> everything that is older than that can be considered obsolete.

Be careful with such assumptions. The mergeinfo can be helpful
particularly for very old changes everyone in your team forgot about.
For instance, if you have doubts about some area in the code, you can
use "svn blame -g" to see where each line came from (even when it was
reintegrated from a branch that has been deleted long ago), and you can
get information from the log messages why the line was changed and what
other changes were made along. (On the TortoiseSVN blame dialog, choose
"Include merge info".)

Of course, even without mergeinfo, log messages from the deleted
branches are still available in the repository. But it would be much
harder to find them, if you don't keep the references where the merge
results came from.

You are not forced to make use of the mergeinfo, but you should not
prevent your colleagues from using it. You may make their life
unnecessarily difficult, and you may cause unneeded costs for your

Generally, it is a bad idea to remove information from a source control
system, which is made to keep information from history.

> Is it possible that we somehow remove some obsolete information?

As there is no obsolete information, this is not possible. But if you
like, just ignore the information.

> Is such action dangerous?

That depends on several factors: what additional effort these actions
will cause in future, whether the cause of these actions is recognised
by anybody in your team, whether this information is passed to your
boss, whether he likes you, and how he reacts. Such actions will not
crash the repository. Such actions may make the work of your team less
efficient. Source control is intended to make that work more efficient.

> If we are allowed to do that, what are the limitations or rules when
> doing that?

Do not ask anybody for permission except your boss, so you can blame him
later. But be honest and tell him that you want to do things in your
special way not documented in the Subversion book and that you want to
remove Subversion-internal information maintained or used by the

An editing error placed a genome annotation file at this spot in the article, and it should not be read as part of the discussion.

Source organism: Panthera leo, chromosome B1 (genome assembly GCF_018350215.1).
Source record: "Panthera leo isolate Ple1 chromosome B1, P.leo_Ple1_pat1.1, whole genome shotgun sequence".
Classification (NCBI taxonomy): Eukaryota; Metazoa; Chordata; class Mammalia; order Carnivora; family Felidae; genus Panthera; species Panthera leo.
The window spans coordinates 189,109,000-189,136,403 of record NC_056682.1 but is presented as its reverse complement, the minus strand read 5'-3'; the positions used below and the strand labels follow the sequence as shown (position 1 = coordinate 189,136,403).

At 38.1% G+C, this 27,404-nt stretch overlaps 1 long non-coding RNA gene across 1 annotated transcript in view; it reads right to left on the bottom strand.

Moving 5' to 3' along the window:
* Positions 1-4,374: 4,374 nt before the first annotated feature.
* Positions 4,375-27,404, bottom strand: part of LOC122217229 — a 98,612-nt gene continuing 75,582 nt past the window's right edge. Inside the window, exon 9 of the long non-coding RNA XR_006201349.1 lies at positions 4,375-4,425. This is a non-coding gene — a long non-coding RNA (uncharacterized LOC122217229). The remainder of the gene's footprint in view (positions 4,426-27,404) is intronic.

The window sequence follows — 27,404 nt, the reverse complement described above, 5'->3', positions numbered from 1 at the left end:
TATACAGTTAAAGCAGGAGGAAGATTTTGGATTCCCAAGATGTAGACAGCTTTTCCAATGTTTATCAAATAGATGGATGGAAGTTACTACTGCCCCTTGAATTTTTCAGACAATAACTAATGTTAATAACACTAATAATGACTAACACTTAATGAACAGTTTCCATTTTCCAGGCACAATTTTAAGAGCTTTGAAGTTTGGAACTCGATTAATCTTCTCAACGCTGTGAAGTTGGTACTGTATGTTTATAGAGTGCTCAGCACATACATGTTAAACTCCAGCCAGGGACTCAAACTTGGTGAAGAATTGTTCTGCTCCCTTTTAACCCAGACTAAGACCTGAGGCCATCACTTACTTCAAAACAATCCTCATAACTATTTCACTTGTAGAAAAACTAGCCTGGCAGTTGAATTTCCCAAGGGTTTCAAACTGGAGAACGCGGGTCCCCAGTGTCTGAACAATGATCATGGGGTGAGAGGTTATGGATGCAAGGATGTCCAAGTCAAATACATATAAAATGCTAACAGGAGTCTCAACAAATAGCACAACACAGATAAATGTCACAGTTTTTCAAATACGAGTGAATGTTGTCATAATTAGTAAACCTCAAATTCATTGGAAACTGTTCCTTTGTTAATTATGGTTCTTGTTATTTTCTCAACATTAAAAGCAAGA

Subversion commands documented in the Subversion book (maintained by
"svn merge", used by "svn log -g", "svn blame -g", "svn mergeinfo").

If you ignore all warnings, there are no limitations or rules.

> I suppose we should do such action in TRUNK first, am I right?

Not at all. The trunk is where your colleagues will continue to work
all the time, and this is the place where they most benefit from the
mergeinfo on log and blame commands (when using the option).

> I also suppose we should only remove mergeinfo about old dead branches,
> not the ones that are still active and being merged to.

Removing mergeinfo in branches being merged to would be very silly.
You would have to track what has been merged yourself to avoid conflicts
on re-merging revisions that have already been merged. And
reintegrating such a branch would be dangerous.

You should also not remove mergeinfo about dead branches, because this
information may be very helpful (svn log -g, svn blame -g), and there
would be no benefit from removing it.

Some general remark: we have two kinds of information about the history
in a Subversion repository. The first is the ancestry: where a file
comes from, usually from a previous revision on the same path, but some
times from a previous revision on a different path, e.g. when a branch
has been taken. The ancestry is not so helpful for a merge revision,
because the ancestry of the merge source tells more about that change as
the ancestry of the merge target. The ancestry builds the copied-from
information, the mergeinfo builds the merged-from information, which
connects to the ancestry of the merge source.

Both the copied-from and merged-from information are helpful. The
merged-from information can be removed (or manipulated), although
it is not wise to do so, but the copied-from information can't -
hmm... I think there is a way... but I won't betray it. :-)

Finally, let's talk about bogus mergeinfo left behind from 1.5 and early
1.6 clients. Can this be removed?

First answer: yes, it can, although there is no need to do so. If you
do, leave this to someone who read and understood Paul's white papers
about mergeinfo and "knows what (s)he is doing (and rechecks
him/herself)", particularly as there is such a person in your team.

Second answer: Why bother about 1% of bogus mergeinfo when it does not
harm and when you can benefit from the 99% of correct mergeinfo?
I prefer to benefit from the mergeinfo in 99% of the cases when doing
"svn log -g", even if I would need some extra time to interpret the
results in the 1% where the mergeinfo is wrong, because there is a big
time saving overall. This is much better than suffering of removed
mergeinfo in 100% of the cases when I use "svn log -g". And Subversion
does recognize (some) bogus mergeinfo, so I won't even get wrong
information for the whole 1% of it. For more about this, see below.

Third answer: There is no problem in removing (or correcting) bogus
mergeinfo (only the bogus one!!), if it is done by someone "who knows
what (s)he is doing". Then you could benefit from 100% correct

Another remark about bogus mergeinfo. I have had the experience that in
some cases an "svn log -g" did not supply the log entries from the
merged revisions. This happens when Subversion recognizes bogus
mergeinfo and ignores it. This behavior has been recently improved: in
future, Subversion will only ignore the bogus part of the mergeinfo but
honor the rest of it. See issue 3270.


> In advance, thanks a lot for your answers.
> I hope you can help me and my colleagues.

I hope I did.

- Servatius
Received on 2010-11-12 14:34:55 CET